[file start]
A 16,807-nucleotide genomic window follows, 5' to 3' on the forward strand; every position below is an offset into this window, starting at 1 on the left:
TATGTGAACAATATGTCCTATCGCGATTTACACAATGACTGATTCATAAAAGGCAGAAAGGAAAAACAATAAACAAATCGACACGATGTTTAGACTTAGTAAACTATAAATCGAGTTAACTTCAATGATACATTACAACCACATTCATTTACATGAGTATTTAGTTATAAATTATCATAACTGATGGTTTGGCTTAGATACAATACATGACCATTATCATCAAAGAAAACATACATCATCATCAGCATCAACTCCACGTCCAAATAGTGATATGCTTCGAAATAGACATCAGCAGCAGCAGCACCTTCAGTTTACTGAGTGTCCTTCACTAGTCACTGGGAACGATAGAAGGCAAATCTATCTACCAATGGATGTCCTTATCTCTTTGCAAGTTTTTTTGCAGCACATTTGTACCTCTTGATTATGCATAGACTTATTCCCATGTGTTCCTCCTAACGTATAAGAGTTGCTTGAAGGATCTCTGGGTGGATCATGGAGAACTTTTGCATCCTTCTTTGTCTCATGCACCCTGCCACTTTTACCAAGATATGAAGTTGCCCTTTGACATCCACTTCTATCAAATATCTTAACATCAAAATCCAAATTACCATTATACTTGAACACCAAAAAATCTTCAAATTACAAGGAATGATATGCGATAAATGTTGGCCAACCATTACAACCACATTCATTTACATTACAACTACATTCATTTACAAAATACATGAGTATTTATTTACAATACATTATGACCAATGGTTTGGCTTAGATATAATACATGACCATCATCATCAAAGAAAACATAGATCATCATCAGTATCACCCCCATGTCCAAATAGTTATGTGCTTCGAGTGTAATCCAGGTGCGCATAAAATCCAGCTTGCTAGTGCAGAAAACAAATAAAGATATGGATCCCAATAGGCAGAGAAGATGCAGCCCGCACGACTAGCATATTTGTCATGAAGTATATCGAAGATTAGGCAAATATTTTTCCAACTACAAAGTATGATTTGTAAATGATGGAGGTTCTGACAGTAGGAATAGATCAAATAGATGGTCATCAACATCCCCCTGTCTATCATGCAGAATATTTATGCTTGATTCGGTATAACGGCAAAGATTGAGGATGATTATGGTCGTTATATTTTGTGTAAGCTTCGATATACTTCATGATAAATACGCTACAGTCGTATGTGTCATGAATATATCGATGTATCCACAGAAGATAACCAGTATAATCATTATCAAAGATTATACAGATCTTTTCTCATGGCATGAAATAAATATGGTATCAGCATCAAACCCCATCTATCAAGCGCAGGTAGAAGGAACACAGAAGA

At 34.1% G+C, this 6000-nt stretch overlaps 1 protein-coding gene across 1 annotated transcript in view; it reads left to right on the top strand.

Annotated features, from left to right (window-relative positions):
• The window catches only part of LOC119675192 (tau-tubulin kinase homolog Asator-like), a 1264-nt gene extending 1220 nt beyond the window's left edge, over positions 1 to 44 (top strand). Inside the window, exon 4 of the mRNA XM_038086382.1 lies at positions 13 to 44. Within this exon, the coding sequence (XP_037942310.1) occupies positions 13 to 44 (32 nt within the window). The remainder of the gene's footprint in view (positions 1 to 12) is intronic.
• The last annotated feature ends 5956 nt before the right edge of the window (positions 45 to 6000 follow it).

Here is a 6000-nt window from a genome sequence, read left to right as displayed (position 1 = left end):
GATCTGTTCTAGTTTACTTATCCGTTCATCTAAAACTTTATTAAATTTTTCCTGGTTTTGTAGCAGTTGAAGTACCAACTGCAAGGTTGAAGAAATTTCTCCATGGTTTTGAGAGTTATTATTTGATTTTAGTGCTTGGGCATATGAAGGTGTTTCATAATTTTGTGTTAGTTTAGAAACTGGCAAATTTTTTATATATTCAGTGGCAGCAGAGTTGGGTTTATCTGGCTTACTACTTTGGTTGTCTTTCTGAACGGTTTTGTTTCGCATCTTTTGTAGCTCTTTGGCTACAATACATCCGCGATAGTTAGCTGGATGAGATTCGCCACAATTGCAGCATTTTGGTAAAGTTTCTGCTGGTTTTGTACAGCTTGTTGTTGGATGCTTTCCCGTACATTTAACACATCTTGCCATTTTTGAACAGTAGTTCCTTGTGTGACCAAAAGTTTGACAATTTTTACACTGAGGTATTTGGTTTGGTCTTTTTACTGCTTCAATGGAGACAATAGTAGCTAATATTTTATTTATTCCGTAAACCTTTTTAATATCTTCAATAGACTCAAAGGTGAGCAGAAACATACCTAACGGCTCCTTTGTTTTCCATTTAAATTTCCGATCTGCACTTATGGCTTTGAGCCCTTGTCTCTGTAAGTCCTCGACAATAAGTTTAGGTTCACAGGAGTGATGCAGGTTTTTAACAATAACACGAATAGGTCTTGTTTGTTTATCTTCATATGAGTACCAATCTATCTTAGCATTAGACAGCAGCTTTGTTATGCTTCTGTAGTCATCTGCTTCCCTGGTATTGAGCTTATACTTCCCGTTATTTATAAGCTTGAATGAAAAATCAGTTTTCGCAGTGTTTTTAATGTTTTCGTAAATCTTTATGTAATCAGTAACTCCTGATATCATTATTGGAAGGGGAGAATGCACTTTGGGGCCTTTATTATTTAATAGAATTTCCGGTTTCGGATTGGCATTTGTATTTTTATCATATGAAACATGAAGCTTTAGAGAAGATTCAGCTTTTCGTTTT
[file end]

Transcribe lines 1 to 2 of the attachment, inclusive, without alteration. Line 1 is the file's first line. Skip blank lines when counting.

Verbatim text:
A 16,807-nucleotide genomic window follows, 5' to 3' on the forward strand; every position below is an offset into this window, starting at 1 on the left:
TATGTGAACAATATGTCCTATCGCGATTTACACAATGACTGATTCATAAAAGGCAGAAAGGAAAAACAATAAACAAATCGACACGATGTTTAGACTTAGTAAACTATAAATCGAGTTAACTTCAATGATACATTACAACCACATTCATTTACATGAGTATTTAGTTATAAATTATCATAACTGATGGTTTGGCTTAGATACAATACATGACCATTATCATCAAAGAAAACATACATCATCATCAGCATCAACTCCACGTCCAAATAGTGATATGCTTCGAAATAGACATCAGCAGCAGCAGCACCTTCAGTTTACTGAGTGTCCTTCACTAGTCACTGGGAACGATAGAAGGCAAATCTATCTACCAATGGATGTCCTTATCTCTTTGCAAGTTTTTTTGCAGCACATTTGTACCTCTTGATTATGCATAGACTTATTCCCATGTGTTCCTCCTAACGTATAAGAGTTGCTTGAAGGATCTCTGGGTGGATCATGGAGAACTTTTGCATCCTTCTTTGTCTCATGCACCCTGCCACTTTTACCAAGATATGAAGTTGCCCTTTGACATCCACTTCTATCAAATATCTTAACATCAAAATCCAAATTACCATTATACTTGAACACCAAAAAATCTTCAAATTACAAGGAATGATATGCGATAAATGTTGGCCAACCATTACAACCACATTCATTTACATTACAACTACATTCATTTACAAAATACATGAGTATTTATTTACAATACATTATGACCAATGGTTTGGCTTAGATATAATACATGACCATCATCATCAAAGAAAACATAGATCATCATCAGTATCACCCCCATGTCCAAATAGTTATGTGCTTCGAGTGTAATCCAGGTGCGCATAAAATCCAGCTTGCTAGTGCAGAAAACAAATAAAGATATGGATCCCAATAGGCAGAGAAGATGCAGCCCGCACGACTAGCATATTTGTCATGAAGTATATCGAAGATTAGGCAAATATTTTTCCAACTACAAAGTATGATTTGTAAATGATGGAGGTTCTGACAGTAGGAATAGATCAAATAGATGGTCATCAACATCCCCCTGTCTATCATGCAGAATATTTATGCTTGATTCGGTATAACGGCAAAGATTGAGGATGATTATGGTCGTTATATTTTGTGTAAGCTTCGATATACTTCATGATAAATACGCTACAGTCGTATGTGTCATGAATATATCGATGTATCCACAGAAGATAACCAGTATAATCATTATCAAAGATTATACAGATCTTTTCTCATGGCATGAAATAAATATGGTATCAGCATCAAACCCCATCTATCAAGCGCAGGTAGAAGGAACACAGAAGA